Max had suggested we go down to Raymond and have lunch at the town’s only grocery store/café, which we did. We followed his advice and found it to have good food, and it was a great relief to get in out of the sun for a while. While there I found the booklet on the history of Raymond that Max had told me about - The History of Raymond - which is a copy of an article from Raymond High School Tattler of March and April, 1933.

Raymond is an interesting little place. It used to be a large, bustling town in the late 1800s because a railroad spur was built to it and stage coaches were used to carry passengers to Yosemite. Later another railroad track was built in from Merced in 1907, and Raymond lost all of the tourist business to Yosemite. Of all the buildings built then, only a few are left; and everything built for the railroad is gone except for a monument across the street from the store about the Wild Cat Station, Raymond, CA. (There is another monument in front of Hills Pride Inn about the town of Knowles.) Luckily for Raymond someone had discovered the granite nearby in 1886, so the granite business helped keep Raymond alive - only the town didn’t flourish as much as during the Yosemite times.5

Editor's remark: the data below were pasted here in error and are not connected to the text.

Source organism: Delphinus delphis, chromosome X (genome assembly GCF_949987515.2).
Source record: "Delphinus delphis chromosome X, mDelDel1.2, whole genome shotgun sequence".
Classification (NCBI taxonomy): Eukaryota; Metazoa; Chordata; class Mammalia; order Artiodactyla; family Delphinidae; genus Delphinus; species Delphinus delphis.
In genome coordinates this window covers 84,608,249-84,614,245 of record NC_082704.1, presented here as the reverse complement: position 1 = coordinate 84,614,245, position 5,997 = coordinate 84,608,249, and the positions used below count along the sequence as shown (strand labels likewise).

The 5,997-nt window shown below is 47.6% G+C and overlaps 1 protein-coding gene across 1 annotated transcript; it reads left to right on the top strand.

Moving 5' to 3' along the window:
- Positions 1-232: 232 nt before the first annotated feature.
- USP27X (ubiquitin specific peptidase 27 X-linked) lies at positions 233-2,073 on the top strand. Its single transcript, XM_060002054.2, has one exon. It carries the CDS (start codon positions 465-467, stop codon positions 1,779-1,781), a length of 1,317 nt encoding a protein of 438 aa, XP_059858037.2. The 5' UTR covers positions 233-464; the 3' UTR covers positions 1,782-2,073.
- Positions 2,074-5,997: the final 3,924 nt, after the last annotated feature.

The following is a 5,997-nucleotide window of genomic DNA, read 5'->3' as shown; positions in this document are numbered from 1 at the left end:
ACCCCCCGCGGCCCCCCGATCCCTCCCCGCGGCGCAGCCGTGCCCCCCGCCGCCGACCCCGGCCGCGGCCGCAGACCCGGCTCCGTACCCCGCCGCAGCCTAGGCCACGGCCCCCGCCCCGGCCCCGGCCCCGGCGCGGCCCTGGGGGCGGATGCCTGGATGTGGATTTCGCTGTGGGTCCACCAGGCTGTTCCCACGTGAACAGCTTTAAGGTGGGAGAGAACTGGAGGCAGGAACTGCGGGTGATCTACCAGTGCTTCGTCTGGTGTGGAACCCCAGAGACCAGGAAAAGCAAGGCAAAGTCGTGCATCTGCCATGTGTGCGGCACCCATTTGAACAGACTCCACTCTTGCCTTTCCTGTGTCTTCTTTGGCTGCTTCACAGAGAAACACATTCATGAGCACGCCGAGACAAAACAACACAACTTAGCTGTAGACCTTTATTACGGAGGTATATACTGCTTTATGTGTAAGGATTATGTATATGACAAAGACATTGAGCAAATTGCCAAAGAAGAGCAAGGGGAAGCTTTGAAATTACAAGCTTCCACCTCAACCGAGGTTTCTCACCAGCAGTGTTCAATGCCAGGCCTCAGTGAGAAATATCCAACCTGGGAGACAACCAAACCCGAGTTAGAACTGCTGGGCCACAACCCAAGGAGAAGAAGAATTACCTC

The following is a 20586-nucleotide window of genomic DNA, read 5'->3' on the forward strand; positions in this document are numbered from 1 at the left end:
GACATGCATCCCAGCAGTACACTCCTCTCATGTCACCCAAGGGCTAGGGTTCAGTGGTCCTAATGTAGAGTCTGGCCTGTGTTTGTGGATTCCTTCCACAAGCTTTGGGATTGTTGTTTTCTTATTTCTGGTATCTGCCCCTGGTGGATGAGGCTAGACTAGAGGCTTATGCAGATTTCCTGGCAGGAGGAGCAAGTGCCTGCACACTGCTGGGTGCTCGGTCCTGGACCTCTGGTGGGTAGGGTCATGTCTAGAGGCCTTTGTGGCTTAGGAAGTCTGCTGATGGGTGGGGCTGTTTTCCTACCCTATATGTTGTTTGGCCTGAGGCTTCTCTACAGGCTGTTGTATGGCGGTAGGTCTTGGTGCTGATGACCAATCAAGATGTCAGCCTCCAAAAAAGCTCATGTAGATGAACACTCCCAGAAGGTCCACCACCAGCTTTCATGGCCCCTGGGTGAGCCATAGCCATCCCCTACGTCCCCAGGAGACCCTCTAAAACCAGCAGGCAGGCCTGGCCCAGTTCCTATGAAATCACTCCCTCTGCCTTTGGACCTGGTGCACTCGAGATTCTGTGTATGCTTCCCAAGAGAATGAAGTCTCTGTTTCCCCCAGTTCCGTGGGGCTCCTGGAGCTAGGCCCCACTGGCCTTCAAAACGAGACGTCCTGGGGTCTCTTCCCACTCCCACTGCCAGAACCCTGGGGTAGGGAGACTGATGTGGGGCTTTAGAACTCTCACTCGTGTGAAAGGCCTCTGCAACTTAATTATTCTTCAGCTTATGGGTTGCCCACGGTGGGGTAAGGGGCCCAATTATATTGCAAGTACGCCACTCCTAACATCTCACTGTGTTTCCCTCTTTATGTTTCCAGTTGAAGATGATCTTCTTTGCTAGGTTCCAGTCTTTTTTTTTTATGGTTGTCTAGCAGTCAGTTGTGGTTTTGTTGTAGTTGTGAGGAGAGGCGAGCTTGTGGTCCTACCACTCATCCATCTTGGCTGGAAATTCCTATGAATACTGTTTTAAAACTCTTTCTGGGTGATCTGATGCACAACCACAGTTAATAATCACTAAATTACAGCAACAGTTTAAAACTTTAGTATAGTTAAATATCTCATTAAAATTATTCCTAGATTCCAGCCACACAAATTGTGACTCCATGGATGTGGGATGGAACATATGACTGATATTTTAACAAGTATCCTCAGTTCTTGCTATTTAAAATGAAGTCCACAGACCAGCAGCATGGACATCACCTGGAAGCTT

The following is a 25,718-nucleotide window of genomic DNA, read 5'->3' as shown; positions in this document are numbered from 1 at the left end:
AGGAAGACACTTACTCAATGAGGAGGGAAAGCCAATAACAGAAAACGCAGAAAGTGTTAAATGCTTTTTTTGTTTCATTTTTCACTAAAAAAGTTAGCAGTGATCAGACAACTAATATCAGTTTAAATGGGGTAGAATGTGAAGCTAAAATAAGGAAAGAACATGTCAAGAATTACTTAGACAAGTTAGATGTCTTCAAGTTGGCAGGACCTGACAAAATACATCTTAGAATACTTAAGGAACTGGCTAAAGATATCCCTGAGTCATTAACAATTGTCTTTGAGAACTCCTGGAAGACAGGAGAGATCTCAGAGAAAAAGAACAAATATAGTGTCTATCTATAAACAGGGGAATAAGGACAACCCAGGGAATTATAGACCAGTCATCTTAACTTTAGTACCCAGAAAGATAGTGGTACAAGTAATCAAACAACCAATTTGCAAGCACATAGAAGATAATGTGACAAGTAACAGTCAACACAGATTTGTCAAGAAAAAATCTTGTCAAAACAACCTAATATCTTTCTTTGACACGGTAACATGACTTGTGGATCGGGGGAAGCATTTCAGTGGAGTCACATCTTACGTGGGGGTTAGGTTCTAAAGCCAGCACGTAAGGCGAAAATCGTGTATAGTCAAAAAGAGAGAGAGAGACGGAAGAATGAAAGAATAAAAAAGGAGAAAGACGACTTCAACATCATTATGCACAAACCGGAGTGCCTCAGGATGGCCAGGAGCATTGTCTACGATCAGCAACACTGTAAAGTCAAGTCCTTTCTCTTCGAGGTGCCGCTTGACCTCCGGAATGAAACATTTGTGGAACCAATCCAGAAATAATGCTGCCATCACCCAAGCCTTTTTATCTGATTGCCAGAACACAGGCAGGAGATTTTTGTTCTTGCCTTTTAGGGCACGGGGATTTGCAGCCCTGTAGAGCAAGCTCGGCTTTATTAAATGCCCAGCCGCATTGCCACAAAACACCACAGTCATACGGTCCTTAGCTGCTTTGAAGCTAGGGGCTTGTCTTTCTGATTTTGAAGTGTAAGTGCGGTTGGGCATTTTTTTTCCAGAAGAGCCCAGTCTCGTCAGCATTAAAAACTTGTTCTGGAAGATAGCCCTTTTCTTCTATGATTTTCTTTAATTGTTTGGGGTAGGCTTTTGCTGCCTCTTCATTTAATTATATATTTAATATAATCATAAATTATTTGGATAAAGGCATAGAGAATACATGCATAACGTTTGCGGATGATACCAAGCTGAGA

There was one quarry that we missed seeing - the McGilvrays Quarry - which is one-half mile down Road 411. In Sharon Giacomazzi’s article in the Sierra Heritage magazine, she wrote beneath a photograph that she took of this quarry in 1995, “McGilvrays Quarry, ‘the old quarry.’ At Knowles, a long abandoned source of Sierra White granite, is now filled with rubble and sixty feet of water.”

As I said earlier in this account, our trip to the Raymond Granite Quarry was a wonderful experience. Even with all the high-tech machines and saws that use diamonds and lasers, you can still imagine how workmen in the past achieved the same results with equipment necessitating more time and manual labor than today. In the sheds, though, many of the hand tools are still used.6 One big difference is that the number of workers needed today is much less than prior to when power tools were developed such as the pneumatic drills. As power tools were perfected and came into wide use, fewer men were needed to do the work.